ARCA composite body cars to make superspeedway debut at Pocono

ARCA composite body cars to make superspeedway debut at Pocono

TOLEDO, Ohio (May 9, 2016) – Car Counts for the ARCA Racing Series presented by Menards are up about 10% from 2015 to 2016. So is the number on composite body cars with at least 20 in each short track event so far at Nashville and Salem. Now, make way for the composite cars to begin filling fields on the big tracks, beginning at Pocono Raceway in early June.

Officials from the ARCA Racing Series presented by Menards announced in October 2015 that the composite material, flange-fit body, which debuted in 2015 on tracks one mile and less in length, would be approved for competition on all tracks except Talladega and Daytona in 2016. The body’s debut was met with resounding applause from team participants and race fans alike. Not only did the car perform successfully in competition, the aesthetically appealing new design was a crowd pleaser everywhere. 

That said, the evolution of the composite body car will now take another giant step forward when it makes its superspeedway debut on track at Pocono Raceway in ARCA’s General Tire #AnywhereIsPossible 200 on June 3.

The car has already been tested at Daytona Int’l Speedway and Chicagoland Speedway in 2015, and has spent its share of time in wind tunnels over the last several months. The new composite body cars also recently tested on track at Michigan Int’l Speedway and are scheduled to test at Pocono on May 31, just days before the race.

The composite bodies, which greatly reduce the possibility of debris, are a lightweight, state-of-the-art laminate blend, less than 135 pounds. Designed without compromising rigidity, the 12 separate flame retardant panels are flange-fitted together for easy installation in the shop or at track.

Tech line Salem 2016With the much-anticipated debut of the ARCA composite body cars at Pocono, the older, traditional steel-body cars are still eligible for competition, so you’ll likely see a mix of both designs in the field at Pocono.

“I have no doubt that the composite car will be competitive on the superspeedways,” said Grayling Call, ARCA’s Director of Competition & Race Technology. “As the facts stack up, I’m confident the composite bodies will hold their own against the steel car. The composite car’s already been to the wind tunnel. Per the results, we should be very close.”

In addition to a car that looks nearly identical to a NASCAR Sprint Cup Series machine, running an ARCA composite body car also brings a weight advantage.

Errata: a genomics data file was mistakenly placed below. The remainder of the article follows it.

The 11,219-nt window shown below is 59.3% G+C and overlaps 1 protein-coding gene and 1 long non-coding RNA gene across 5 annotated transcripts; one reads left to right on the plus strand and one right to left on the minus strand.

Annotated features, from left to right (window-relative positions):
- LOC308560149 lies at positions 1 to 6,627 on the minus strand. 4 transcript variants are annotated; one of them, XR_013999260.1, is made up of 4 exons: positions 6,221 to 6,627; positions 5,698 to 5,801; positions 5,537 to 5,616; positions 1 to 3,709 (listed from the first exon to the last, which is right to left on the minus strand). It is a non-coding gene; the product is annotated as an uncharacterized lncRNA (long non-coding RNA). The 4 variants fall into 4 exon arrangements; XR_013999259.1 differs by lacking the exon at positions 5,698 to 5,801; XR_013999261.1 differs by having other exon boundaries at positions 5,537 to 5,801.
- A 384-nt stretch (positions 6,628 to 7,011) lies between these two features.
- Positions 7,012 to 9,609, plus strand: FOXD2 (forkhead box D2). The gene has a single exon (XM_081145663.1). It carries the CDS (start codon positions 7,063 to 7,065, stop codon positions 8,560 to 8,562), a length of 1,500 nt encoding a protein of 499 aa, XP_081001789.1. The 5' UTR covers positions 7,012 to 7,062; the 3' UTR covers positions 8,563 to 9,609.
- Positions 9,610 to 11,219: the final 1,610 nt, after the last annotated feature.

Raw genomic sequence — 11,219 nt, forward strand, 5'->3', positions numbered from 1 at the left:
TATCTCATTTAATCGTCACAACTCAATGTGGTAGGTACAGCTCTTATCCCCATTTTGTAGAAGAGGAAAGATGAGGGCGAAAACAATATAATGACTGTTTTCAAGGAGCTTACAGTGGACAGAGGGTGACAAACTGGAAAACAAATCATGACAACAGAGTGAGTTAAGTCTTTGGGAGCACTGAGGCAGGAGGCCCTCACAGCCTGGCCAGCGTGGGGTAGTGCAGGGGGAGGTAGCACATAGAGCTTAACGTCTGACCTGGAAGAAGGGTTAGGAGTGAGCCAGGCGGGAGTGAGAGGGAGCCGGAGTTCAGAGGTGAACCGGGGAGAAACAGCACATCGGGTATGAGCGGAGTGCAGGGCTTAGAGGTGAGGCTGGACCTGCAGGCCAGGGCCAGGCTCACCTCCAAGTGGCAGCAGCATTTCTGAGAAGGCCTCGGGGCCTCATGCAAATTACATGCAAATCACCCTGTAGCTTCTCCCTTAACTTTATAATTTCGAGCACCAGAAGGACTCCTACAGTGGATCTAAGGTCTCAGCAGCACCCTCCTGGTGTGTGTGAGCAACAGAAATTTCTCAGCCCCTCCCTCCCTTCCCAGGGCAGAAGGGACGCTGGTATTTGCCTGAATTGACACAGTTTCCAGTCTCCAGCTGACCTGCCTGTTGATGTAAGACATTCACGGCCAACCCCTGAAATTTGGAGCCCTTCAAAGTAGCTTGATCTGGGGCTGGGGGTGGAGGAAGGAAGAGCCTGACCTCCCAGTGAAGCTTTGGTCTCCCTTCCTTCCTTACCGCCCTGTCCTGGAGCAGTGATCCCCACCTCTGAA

“One of the biggest differences with the composite car is that the ARCA Rulebook provides for a one-hundred pound weight reduction. The composite car can weigh 3,300 pounds as opposed to the steel car, which has to weigh 3,400,” Call continued.

“And remember, as far as the overall configuration of the car, it’s nearly identical to the NASCAR Sprint Cup Series car. All the heights and widths are all the same. Some of the differences you may notice are that ARCA runs a front valence rather than the splitter…the rear spoiler heights are different too. But if you’re looking to gain experience in a composite car on superspeedways with a plan to one day race in the Sprint Cup Series, ARCA offers the opportunity to gain that experience.”

In regards to the composite car, ARCA Racing Series teams have the option to compete with showroom stock-appearing Toyota Camry, Ford Fusion and Chevrolet SS body packages, constructed with state of the art, composite laminate blend materials engineered to be lightweight and durable, and to resist deflection at high speeds. The ease-of-installation design allows teams to install the entire body in their respective shops, and to perform replacement of damaged panels at the team’s shop or at the track, resulting in significant savings in time and labor required for repairs.

The composite body project is part of an overall cost containment initiative for the ARCA Racing Series presented by Menards. The project was conducted in conjunction with NASCAR and Five Star Race Car Bodies, and the body is also widely used by race teams in the NASCAR K&N Pro Series East and West.

“As we continue to pursue cost-containment initiatives for our participants, we are pleased to bring this project to reality on tracks over one mile in length,” said ARCA President Ron Drager. “We’re proud to have been a part of this project with Five Star, and especially NASCAR, with whom we have had a constructive working relationship for over 60 years.”

Since 1953, the ARCA Racing Series presented by Menards has offered race fans a diverse brand of stock car racing on short tracks, dirt tracks, road courses and superspeedways. Founded by John and Mildred Marcum, the ARCA Racing Series is a destination for professional race drivers and a developmental series which transitions and prepares drivers for the advancement of their careers into the highest levels of the sport.

Don Radebaugh
dradebaugh@arcaracing.com

Comments
electrovoice

I just feel sorry for the few folks that run Dodges....they'll have nothing....

 

Darin A.

Good to see those kinds of cars coming to superspeedways instead of just short tracks. :)

electrovoice

I think they look great, much more real world looking than the steel bodies. Good job, ARCA!